Idarucizumab. Idarucizumab is a humanized monoclonal Fab antibody fragment that binds dabigatran with 350-fold higher affinity than thrombin and is licensed for clinical use in most countries22,23. After intravenous administration, idarucizumab has a half-life of approximately 45 min in patients with normal renal function, and a longer half-life in those with renal impairment22,23. In phase II studies that included younger volunteers (aged 18–45 years) and older volunteers (aged 45–80 years) with normal or moderately impaired renal function who were given dabigatran, idarucizumab produced rapid reversal as evidenced by normalization of the diluted thrombin time and reduction in the level of free dabigatran22,23,24.

The RE-VERSE AD trial17,25, a phase III, prospective cohort study, enrolled 503 patients treated with dabigatran who presented with serious bleeding (group A) or required urgent intervention or surgery that could not be delayed for at least 8 h (group B)17,25. Idarucizumab was administered as two intravenous boluses of 2.5 g (total of 5.0 g), each given over 5–10 min. This dose was chosen on the basis of its ability to reverse 99% of the calculated body load of dabigatran as measured in the RE-LY trial26. A total of 301 patients were enrolled in group A and 202 patients in group B at 173 sites in 39 countries17. Over 95% of the patients were receiving dabigatran for atrial fibrillation, and the median age was 78 years. The median patient-reported times from the last dabigatran dose to idarucizumab administration were 14.6 h in group A and 18.0 h in group B. Patients had multiple comorbidities, including a creatinine clearance <50 ml/min in 43.3% of patients. Of the 301 patients in group A, 137 (45.5%) presented with gastrointestinal bleeding, 98 (32.6%) with intracranial haemorrhage, and 78 (25.9%) with trauma-associated bleeding. Bleeding was adjudicated as life-threatening or major in 265 (88%) of the patients in group A and required surgical intervention in 61 (20.3%) patients; 114 patients (37.9%) had haemodynamic instability at presentation. Of the 202 patients in group B, 197 (98%) underwent surgery, including 49 (24.3%) abdominal, 41 (20.3%) orthopaedic, 37 (18.3%) cardiovascular, 14 (6.9%) hepatobiliary, and 14 (6.9%) chest trauma procedures, as well as 17 (8.4%) craniotomies.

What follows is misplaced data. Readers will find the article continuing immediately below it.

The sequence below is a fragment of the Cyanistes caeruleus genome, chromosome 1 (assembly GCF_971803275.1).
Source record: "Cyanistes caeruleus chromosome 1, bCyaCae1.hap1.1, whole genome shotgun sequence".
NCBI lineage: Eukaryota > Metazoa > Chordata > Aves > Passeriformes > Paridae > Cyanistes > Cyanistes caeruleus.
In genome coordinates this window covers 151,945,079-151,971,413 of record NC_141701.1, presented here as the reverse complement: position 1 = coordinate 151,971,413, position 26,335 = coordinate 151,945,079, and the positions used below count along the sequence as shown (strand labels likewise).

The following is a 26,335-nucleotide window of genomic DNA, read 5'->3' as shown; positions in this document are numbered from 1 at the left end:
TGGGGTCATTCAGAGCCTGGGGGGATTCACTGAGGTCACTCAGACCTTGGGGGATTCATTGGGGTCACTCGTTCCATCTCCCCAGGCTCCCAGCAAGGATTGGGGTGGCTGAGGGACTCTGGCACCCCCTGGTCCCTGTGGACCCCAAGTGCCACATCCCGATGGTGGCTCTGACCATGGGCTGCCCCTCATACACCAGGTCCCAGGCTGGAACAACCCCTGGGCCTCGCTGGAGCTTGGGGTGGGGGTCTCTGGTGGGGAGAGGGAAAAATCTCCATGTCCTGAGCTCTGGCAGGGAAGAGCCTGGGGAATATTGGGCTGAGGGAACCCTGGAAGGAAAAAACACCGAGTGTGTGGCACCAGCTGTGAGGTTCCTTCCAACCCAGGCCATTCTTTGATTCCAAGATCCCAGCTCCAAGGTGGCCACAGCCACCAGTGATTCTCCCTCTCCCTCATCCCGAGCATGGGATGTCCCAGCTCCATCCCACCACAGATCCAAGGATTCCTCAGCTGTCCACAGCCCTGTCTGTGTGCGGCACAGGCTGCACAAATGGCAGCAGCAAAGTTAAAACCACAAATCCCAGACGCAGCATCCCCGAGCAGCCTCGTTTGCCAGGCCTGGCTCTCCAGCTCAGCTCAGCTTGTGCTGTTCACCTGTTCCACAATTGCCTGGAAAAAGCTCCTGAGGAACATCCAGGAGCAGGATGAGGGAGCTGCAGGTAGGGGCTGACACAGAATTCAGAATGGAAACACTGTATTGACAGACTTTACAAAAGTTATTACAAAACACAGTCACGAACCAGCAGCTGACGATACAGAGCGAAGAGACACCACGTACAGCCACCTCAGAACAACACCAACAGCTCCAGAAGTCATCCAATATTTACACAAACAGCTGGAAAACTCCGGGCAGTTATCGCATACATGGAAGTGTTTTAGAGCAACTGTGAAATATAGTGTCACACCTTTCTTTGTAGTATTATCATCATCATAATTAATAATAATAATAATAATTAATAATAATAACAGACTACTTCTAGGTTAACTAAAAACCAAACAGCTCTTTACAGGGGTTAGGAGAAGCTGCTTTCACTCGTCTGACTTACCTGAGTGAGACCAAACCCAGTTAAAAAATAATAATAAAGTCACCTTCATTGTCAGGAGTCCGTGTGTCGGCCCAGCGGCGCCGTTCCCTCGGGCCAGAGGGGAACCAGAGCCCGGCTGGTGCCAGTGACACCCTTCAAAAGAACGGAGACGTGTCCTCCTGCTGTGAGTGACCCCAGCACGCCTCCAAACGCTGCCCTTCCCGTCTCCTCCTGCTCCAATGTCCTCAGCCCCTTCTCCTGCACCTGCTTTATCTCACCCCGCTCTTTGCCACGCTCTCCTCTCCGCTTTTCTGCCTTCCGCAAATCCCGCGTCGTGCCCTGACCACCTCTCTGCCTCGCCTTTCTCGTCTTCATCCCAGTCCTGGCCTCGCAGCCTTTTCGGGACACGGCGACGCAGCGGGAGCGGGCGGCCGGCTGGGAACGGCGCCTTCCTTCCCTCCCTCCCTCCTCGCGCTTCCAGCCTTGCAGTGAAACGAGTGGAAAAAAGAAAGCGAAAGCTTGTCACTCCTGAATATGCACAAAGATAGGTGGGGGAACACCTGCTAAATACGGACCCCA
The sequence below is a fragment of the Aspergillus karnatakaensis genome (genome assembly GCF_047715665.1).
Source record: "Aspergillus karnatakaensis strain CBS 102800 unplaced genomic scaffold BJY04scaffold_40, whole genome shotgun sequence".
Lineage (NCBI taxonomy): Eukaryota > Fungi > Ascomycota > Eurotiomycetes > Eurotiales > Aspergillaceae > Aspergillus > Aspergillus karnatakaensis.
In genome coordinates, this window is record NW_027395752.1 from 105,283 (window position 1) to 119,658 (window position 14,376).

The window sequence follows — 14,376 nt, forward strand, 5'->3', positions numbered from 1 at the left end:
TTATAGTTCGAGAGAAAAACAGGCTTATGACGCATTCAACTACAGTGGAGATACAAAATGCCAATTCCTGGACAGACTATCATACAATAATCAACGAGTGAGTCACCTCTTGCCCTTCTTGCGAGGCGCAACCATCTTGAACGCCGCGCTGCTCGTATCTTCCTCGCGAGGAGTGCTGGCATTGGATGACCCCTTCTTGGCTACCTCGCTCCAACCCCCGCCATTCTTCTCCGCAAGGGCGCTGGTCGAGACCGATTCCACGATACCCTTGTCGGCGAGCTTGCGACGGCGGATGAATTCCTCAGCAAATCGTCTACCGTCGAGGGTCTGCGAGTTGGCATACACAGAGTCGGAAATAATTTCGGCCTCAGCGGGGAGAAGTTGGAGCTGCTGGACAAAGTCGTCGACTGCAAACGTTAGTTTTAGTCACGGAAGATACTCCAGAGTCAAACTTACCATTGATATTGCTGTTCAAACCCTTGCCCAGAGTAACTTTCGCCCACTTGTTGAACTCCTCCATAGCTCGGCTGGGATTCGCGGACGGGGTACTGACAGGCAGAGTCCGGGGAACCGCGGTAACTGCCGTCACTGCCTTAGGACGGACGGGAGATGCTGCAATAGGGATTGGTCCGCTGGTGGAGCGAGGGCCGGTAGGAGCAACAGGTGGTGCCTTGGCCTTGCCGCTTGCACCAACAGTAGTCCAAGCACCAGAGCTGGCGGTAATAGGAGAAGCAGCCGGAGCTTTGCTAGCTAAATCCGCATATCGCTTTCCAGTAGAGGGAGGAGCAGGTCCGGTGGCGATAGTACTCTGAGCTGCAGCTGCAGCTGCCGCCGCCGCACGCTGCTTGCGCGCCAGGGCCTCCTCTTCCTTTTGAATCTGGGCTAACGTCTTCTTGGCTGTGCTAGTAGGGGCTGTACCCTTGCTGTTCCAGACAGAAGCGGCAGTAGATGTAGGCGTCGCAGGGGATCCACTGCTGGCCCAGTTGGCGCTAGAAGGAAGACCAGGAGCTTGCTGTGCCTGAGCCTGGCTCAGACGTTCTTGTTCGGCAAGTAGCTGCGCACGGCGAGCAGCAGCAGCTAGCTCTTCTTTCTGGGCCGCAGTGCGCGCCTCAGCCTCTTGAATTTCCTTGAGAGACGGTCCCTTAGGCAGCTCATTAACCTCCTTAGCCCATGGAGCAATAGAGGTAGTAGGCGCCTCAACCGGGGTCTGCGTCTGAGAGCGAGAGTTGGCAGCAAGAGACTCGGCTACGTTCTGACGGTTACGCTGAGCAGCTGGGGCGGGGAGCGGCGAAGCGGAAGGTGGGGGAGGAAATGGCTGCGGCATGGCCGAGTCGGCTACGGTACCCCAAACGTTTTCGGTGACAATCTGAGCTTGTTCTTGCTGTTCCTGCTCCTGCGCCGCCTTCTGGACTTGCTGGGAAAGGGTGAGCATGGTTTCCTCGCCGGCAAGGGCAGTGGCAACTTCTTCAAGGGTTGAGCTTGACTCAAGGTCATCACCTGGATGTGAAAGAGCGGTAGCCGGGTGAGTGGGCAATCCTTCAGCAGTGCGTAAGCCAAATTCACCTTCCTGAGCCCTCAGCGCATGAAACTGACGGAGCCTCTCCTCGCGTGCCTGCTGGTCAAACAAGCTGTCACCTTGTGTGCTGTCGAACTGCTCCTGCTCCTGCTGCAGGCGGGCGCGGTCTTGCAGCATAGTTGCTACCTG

The primary end point of the RE-VERSE AD study was the maximum reversal of dabigatran anticoagulation within 4 h of idarucizumab administration as determined by the diluted thrombin time or ecarin clot time. Secondary end points included safety and restoration of haemostasis. Median maximal reversal of dabigatran within 4 h was 100% as determined with either the diluted thrombin time or ecarin clot time. Among patients in group A, the median time to cessation of bleeding in evaluable patients without intracranial bleeding was 2.5 h. The median time to surgery or procedure in group B patients was 1.6 h, and haemostasis was assessed by the surgeon as normal in 93.4%, mildly abnormal in 5.1%, and moderately abnormal in 1.5% of patients. The 30-day mortality was 13.5% in group A and 12.6% in group B. Thromboembolic events occurred in 5.0% of group A and 4.6% of group B patients at 30 days, and only 8 of 34 patients with adjudicated thrombotic events had anticoagulation restarted. Within 72 h of administration of idarucizumab, antithrombotic therapy was restarted in 69 of the 301 patients in group A (22.9%) and in 135 of the 202 patients in group B (66.8%). No major adverse immunological or hypersensitivity safety signals were reported17. Overall, idarucizumab was effective in emergency settings for dabigatran reversal in patients with uncontrolled bleeding or undergoing urgent surgery. Haemostasis was assessed by the surgeon as being normal in 93.4% of the patients undergoing surgery or other procedures, including those undergoing major cardiovascular surgery.